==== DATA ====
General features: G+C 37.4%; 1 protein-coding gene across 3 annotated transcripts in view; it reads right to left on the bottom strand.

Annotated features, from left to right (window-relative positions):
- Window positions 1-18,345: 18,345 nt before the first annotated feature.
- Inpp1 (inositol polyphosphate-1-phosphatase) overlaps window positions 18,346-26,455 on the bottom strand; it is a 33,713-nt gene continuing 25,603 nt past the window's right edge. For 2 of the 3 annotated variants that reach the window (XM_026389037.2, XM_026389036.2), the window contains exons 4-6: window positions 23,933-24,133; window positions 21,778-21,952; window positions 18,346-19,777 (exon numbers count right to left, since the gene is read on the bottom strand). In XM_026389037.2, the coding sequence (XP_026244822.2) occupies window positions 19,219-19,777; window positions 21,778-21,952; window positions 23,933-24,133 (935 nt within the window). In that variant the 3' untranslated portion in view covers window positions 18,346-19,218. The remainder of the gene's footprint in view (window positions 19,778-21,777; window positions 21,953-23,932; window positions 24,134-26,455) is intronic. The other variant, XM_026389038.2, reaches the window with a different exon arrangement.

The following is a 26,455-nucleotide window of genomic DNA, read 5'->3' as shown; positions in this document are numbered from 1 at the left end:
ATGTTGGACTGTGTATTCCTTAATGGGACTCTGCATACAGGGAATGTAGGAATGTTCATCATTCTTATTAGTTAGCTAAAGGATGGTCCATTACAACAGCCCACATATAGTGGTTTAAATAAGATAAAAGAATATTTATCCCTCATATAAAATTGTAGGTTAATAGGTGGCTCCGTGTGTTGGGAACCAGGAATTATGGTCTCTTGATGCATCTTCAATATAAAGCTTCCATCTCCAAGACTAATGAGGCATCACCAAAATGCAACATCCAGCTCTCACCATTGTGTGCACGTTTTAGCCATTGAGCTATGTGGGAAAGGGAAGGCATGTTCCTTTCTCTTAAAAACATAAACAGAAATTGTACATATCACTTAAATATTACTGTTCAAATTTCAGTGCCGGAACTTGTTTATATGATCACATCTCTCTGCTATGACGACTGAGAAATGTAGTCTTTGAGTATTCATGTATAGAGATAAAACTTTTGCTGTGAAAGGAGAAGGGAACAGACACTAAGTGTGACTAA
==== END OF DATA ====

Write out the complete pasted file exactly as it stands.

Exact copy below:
General features: G+C 37.4%; 1 protein-coding gene across 3 annotated transcripts in view; it reads right to left on the bottom strand.

Annotated features, from left to right (window-relative positions):
- Window positions 1-18,345: 18,345 nt before the first annotated feature.
- Inpp1 (inositol polyphosphate-1-phosphatase) overlaps window positions 18,346-26,455 on the bottom strand; it is a 33,713-nt gene continuing 25,603 nt past the window's right edge. For 2 of the 3 annotated variants that reach the window (XM_026389037.2, XM_026389036.2), the window contains exons 4-6: window positions 23,933-24,133; window positions 21,778-21,952; window positions 18,346-19,777 (exon numbers count right to left, since the gene is read on the bottom strand). In XM_026389037.2, the coding sequence (XP_026244822.2) occupies window positions 19,219-19,777; window positions 21,778-21,952; window positions 23,933-24,133 (935 nt within the window). In that variant the 3' untranslated portion in view covers window positions 18,346-19,218. The remainder of the gene's footprint in view (window positions 19,778-21,777; window positions 21,953-23,932; window positions 24,134-26,455) is intronic. The other variant, XM_026389038.2, reaches the window with a different exon arrangement.

The following is a 26,455-nucleotide window of genomic DNA, read 5'->3' as shown; positions in this document are numbered from 1 at the left end:
ATGTTGGACTGTGTATTCCTTAATGGGACTCTGCATACAGGGAATGTAGGAATGTTCATCATTCTTATTAGTTAGCTAAAGGATGGTCCATTACAACAGCCCACATATAGTGGTTTAAATAAGATAAAAGAATATTTATCCCTCATATAAAATTGTAGGTTAATAGGTGGCTCCGTGTGTTGGGAACCAGGAATTATGGTCTCTTGATGCATCTTCAATATAAAGCTTCCATCTCCAAGACTAATGAGGCATCACCAAAATGCAACATCCAGCTCTCACCATTGTGTGCACGTTTTAGCCATTGAGCTATGTGGGAAAGGGAAGGCATGTTCCTTTCTCTTAAAAACATAAACAGAAATTGTACATATCACTTAAATATTACTGTTCAAATTTCAGTGCCGGAACTTGTTTATATGATCACATCTCTCTGCTATGACGACTGAGAAATGTAGTCTTTGAGTATTCATGTATAGAGATAAAACTTTTGCTGTGAAAGGAGAAGGGAACAGACACTAAGTGTGACTAA